Each vocalists demoed and just sent us some ideas what they were thinking and for the most part they kind of hit the nail on the head from the get-go, so there wasn't too much that we needed to do from our end to direct them.
Overall, it wasn't too difficult to work with each vocalist. It was like everything came together as a puzzle and a lot of that was with the help of our engineers at Machines With Magnets [studio]. It was kind of like we were making a puzzle for seven months.
We wanted to ask you about basic influences for the sound, because it's pretty unique.
Williams: A lot of ways we utilize repetition and repeating phrases, and that's kind of a universal thing in a lot of music. But it's the thing that comes before. It's sort of a really primary element that people don't really think about, whether it be dance music or you know, really traditional tribal African music or something like more kind of formal modern minimalists like Phillip Glass, Steve Reich. Just like those repeating cycles.
There's a lot of low-brow, high-brow, middle-brow ways that that stuff could be applied and I really don't know what way we do it but I don't really think we necessarily really reference any one of those things. We're not a techno band or some tribal ethnographic trip through Africa or something or a post-minimalist modern classical band, but we do sort of just utilize that impulse of repetition in our own way. I think we sort of connect to a lot of musical traditions that are out there.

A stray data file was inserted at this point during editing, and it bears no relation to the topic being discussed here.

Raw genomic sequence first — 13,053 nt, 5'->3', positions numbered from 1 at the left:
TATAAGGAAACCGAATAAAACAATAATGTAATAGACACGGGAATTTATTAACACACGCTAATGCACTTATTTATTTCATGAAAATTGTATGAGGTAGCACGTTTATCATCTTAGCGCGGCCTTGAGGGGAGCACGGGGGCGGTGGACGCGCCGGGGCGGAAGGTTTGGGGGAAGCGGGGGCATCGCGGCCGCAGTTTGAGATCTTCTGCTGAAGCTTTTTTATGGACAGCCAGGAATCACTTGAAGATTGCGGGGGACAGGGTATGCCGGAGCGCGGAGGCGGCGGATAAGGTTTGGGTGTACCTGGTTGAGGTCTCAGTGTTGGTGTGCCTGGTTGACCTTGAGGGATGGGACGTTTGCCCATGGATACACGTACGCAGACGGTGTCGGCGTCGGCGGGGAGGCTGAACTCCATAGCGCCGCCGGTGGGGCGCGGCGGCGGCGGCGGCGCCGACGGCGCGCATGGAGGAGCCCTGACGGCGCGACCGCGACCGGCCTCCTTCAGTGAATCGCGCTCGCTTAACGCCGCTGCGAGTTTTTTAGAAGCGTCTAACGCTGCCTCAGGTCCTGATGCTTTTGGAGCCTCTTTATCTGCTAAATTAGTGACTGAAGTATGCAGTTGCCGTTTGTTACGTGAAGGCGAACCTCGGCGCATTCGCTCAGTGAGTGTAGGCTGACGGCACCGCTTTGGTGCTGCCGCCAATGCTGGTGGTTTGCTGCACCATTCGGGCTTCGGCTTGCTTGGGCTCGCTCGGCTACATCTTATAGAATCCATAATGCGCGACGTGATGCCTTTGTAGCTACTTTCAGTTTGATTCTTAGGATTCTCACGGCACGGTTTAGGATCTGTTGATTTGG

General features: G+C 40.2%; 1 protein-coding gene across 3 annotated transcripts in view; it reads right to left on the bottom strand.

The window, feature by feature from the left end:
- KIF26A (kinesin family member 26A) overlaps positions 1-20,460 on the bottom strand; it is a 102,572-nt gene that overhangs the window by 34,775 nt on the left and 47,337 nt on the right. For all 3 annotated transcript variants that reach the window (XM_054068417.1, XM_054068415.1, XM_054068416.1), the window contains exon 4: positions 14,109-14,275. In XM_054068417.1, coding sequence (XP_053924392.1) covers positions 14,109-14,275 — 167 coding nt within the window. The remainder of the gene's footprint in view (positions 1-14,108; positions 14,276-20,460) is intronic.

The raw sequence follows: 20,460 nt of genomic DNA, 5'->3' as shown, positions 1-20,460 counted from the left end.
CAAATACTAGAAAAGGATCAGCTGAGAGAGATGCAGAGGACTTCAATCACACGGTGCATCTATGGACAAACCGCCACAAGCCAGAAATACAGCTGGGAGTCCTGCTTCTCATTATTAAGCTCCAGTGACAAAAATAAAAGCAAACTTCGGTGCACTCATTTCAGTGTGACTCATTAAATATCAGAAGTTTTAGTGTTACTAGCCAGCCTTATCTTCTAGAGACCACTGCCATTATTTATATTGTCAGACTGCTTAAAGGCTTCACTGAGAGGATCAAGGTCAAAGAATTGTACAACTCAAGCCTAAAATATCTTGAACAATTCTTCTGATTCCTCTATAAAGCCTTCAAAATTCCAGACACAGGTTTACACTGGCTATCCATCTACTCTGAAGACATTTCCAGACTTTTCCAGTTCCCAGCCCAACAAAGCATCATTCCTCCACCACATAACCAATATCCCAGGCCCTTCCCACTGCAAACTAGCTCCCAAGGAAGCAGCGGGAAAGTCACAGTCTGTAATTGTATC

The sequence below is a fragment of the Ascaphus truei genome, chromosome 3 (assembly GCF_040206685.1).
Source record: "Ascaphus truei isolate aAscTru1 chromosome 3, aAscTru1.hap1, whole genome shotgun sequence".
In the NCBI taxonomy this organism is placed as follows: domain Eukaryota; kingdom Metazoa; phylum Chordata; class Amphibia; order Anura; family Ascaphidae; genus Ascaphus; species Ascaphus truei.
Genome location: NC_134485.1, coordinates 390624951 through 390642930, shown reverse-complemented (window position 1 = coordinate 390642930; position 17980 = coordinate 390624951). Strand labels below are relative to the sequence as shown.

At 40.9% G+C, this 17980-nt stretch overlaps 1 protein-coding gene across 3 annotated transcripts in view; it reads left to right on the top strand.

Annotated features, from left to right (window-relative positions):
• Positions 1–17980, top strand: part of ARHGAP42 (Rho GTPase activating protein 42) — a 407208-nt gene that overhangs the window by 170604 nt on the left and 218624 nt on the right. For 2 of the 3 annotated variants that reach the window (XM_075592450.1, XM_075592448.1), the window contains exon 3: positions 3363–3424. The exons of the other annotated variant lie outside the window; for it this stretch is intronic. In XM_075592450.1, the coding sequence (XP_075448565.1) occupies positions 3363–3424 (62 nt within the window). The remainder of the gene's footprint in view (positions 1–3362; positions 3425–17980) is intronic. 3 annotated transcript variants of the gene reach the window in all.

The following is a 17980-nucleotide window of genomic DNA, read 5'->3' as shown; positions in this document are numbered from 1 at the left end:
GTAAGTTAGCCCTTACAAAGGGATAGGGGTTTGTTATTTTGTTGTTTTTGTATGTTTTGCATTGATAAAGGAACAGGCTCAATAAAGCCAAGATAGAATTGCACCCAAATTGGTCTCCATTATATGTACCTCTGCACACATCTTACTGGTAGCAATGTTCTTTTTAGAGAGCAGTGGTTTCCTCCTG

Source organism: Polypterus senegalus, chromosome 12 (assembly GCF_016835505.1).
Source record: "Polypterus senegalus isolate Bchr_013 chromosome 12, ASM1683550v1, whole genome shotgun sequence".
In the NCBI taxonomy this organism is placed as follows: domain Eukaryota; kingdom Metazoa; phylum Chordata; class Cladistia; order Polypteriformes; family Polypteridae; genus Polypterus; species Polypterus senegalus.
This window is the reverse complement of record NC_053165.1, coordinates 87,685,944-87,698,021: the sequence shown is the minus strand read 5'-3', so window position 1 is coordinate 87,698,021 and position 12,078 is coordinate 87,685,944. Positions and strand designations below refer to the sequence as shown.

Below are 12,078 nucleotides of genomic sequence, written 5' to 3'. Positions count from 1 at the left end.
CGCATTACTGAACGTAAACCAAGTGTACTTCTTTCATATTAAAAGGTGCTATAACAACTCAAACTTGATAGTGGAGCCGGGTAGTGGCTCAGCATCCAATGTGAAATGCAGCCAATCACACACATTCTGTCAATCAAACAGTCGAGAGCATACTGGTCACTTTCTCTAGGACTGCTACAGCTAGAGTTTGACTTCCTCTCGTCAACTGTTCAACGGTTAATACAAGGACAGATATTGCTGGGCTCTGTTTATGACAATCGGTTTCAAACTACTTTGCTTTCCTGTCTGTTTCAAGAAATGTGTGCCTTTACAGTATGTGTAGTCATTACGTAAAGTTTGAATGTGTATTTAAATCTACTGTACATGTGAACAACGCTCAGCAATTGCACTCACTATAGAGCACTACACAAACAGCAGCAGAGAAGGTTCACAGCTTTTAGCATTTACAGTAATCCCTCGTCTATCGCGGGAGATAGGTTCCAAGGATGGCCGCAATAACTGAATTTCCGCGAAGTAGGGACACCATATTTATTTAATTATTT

What about the term "math rock"? It gets thrown around a lot and people try to put music in a box or certain context. How do you feel about that term in general if someone maybe tried to apply it to you?
Stanier: As a band we say we dislike it immensely, but there's really not much you can do about it. But obviously I would prefer if people don't [use it]. It's kind of a ridiculous term. Not even to mention that fact that it's an old term that's from the early '90s that [Ian's] old band helped basically invent.
For us as Americans, I feel like it's old news for us. It's just sort of boring. And the term itself I think is really boring. it just seems its lazy, like you can't think of anything better than say than math rock. I hated math.
Williams: But I loved rock.
Your performances seem exhausting, like watching someone run on a treadmill for 45 minutes straight. Do you guys get tired?
Williams: You just go home and go to sleep after that? [laughs]
Konopka: We were on treadmills for 45 minutes. We're like hamsters. I think John probably works that hardest because he has the most physical analog instrument. But for Ian and I there's a lot of work involved. It doesn't necessarily translate into sweating, but I think that with this particular show and our live show that we really enjoy the physicality of it and I think that's important to be a visceral live band.
So maybe that translates to making us look like we're working, we're on a treadmill for 45 minutes, but it's really just kind of being entrenched in the process and just like being in your own head and communicating with your band mates and trying to get the most perfect output for the audience that you can accomplish.